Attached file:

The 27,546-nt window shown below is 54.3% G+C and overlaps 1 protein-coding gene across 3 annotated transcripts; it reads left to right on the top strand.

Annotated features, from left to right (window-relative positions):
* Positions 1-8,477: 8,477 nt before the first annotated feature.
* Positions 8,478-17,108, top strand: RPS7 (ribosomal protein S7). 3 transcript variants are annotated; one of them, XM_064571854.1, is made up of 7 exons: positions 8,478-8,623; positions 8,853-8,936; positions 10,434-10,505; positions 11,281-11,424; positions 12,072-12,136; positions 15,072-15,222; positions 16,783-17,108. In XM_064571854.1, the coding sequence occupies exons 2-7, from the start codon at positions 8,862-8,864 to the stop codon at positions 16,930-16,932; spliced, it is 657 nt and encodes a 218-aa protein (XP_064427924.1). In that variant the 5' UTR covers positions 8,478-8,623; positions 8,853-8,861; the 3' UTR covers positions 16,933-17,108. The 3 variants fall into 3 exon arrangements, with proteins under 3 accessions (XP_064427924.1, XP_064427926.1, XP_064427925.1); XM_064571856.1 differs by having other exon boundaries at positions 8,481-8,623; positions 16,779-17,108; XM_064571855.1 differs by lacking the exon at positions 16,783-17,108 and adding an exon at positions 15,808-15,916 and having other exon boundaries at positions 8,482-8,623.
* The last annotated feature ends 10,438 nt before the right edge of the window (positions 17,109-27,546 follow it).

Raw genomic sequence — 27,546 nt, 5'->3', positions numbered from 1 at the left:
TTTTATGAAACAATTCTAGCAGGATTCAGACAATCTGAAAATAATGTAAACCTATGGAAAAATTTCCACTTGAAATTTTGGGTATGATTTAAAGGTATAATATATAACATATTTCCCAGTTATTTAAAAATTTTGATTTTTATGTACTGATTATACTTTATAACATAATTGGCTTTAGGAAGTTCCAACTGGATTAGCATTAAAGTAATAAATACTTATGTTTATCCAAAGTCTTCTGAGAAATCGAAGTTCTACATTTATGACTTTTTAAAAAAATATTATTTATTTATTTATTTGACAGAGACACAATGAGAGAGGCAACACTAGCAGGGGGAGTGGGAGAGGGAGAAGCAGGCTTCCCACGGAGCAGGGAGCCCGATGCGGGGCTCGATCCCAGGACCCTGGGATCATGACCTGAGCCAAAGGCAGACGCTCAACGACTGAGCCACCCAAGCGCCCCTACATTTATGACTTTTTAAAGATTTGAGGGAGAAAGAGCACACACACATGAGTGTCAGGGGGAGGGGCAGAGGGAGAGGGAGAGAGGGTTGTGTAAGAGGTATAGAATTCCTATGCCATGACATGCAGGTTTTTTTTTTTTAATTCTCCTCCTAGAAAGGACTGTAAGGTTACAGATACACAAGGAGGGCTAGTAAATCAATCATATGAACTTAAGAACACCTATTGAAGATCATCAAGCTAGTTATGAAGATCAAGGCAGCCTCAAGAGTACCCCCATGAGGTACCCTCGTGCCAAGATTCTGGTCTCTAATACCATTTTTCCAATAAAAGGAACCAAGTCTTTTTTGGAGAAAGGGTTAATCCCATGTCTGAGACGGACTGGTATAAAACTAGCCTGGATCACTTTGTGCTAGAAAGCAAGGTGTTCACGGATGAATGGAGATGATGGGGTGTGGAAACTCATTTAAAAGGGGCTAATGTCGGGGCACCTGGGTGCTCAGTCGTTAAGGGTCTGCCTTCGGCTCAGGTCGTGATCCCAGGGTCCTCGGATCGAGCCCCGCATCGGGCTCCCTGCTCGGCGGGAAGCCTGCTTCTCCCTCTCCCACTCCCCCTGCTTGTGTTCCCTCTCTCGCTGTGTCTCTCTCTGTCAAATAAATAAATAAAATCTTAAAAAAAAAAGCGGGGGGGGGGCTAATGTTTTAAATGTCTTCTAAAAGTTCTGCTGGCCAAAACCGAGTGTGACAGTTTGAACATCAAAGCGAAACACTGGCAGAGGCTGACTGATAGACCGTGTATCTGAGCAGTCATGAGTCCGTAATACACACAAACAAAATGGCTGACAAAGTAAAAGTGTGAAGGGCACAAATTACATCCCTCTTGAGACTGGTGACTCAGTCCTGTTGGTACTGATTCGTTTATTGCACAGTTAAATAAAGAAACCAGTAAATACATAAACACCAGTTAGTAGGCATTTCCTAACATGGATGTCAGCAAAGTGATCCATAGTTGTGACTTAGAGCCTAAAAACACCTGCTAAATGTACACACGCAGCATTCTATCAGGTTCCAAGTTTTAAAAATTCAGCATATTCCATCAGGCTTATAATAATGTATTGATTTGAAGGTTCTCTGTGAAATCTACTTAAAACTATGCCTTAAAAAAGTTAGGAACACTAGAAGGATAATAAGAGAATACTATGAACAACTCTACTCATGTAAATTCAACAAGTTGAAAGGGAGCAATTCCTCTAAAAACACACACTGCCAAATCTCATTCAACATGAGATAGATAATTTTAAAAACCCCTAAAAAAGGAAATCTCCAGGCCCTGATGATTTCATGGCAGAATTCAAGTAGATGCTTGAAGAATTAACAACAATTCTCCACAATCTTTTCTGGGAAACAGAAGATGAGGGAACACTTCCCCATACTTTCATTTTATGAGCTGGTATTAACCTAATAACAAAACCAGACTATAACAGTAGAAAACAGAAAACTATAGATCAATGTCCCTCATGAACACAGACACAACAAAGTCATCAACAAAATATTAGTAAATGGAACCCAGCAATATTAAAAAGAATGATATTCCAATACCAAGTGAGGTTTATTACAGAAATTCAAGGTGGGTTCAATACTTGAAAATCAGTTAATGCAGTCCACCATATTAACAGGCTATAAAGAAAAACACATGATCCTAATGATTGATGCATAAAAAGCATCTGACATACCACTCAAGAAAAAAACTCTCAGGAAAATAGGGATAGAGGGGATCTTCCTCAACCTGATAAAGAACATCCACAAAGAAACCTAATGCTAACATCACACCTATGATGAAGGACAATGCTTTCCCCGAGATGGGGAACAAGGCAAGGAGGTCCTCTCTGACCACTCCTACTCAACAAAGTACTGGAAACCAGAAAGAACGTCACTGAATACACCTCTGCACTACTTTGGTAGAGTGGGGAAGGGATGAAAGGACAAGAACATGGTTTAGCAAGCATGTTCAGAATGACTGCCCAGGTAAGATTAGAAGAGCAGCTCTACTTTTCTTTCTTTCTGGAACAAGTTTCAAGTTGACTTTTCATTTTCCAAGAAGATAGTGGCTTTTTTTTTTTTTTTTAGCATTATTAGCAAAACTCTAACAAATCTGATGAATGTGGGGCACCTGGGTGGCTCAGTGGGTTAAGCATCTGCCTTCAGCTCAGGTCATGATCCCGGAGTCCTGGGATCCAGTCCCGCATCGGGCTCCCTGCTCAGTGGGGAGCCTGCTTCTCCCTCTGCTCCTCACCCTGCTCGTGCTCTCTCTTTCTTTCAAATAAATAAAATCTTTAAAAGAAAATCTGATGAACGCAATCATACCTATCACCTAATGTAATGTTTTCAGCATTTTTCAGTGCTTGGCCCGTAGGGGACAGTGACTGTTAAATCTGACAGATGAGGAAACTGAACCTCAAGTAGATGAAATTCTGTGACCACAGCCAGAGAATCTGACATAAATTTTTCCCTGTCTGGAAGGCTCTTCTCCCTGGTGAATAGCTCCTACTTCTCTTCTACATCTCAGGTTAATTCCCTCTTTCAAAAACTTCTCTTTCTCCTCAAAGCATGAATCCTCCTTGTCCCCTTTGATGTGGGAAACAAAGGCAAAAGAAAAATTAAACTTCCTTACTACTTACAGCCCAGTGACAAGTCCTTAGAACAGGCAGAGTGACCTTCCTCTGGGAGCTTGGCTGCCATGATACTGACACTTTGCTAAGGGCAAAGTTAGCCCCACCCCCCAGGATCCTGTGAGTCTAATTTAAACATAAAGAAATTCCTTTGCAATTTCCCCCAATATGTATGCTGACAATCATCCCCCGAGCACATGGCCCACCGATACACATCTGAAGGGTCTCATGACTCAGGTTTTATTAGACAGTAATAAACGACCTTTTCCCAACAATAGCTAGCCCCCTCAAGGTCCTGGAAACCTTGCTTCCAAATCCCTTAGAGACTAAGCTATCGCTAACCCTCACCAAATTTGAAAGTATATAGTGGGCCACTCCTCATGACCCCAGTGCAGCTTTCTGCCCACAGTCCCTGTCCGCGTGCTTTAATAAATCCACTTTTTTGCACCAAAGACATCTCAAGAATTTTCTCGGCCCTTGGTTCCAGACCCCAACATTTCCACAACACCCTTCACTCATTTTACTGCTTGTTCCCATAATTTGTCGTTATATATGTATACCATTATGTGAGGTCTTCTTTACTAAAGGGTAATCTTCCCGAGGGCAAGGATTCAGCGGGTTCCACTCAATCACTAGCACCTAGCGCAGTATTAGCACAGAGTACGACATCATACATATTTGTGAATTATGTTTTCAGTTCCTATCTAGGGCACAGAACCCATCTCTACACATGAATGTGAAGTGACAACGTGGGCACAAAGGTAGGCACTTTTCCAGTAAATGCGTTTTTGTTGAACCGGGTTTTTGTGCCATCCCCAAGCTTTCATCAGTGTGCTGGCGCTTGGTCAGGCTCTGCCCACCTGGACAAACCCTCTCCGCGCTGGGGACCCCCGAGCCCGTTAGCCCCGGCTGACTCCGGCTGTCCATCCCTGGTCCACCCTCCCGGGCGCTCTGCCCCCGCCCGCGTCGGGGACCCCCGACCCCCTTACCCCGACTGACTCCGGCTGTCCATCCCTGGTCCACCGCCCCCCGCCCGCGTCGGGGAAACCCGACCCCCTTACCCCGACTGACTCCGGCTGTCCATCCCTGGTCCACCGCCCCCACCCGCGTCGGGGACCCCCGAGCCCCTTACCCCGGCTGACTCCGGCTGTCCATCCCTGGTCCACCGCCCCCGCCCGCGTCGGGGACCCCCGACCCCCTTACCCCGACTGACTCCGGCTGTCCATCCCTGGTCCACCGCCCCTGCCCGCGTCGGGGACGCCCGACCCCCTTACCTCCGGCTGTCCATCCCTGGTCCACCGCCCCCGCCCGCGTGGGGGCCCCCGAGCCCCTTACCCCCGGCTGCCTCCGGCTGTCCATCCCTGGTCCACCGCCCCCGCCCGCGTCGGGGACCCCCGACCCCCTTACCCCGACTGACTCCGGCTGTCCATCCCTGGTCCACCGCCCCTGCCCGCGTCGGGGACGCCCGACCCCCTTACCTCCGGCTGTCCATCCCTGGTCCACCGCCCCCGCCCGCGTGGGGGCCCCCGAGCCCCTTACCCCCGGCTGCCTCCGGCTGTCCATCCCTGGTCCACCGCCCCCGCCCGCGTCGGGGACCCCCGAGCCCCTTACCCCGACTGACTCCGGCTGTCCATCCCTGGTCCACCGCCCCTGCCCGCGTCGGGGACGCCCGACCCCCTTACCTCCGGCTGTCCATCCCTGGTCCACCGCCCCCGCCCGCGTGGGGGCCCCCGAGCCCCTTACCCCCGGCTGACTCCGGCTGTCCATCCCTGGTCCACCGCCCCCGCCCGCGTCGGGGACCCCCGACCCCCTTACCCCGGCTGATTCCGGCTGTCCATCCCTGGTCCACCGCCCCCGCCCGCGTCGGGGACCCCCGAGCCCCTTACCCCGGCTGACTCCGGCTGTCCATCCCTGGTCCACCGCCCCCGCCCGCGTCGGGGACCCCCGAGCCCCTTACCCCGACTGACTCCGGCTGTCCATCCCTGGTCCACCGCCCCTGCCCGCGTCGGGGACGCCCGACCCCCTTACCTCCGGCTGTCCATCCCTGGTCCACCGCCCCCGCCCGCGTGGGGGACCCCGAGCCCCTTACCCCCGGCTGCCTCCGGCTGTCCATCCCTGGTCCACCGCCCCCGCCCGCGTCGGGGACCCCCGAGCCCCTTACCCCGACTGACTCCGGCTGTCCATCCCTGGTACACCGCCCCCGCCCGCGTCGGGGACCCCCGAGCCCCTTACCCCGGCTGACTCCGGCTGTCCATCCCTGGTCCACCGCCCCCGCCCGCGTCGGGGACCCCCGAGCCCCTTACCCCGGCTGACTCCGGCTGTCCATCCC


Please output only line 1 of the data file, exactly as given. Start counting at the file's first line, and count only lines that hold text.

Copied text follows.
The 27,546-nt window shown below is 54.3% G+C and overlaps 1 protein-coding gene across 3 annotated transcripts; it reads left to right on the top strand.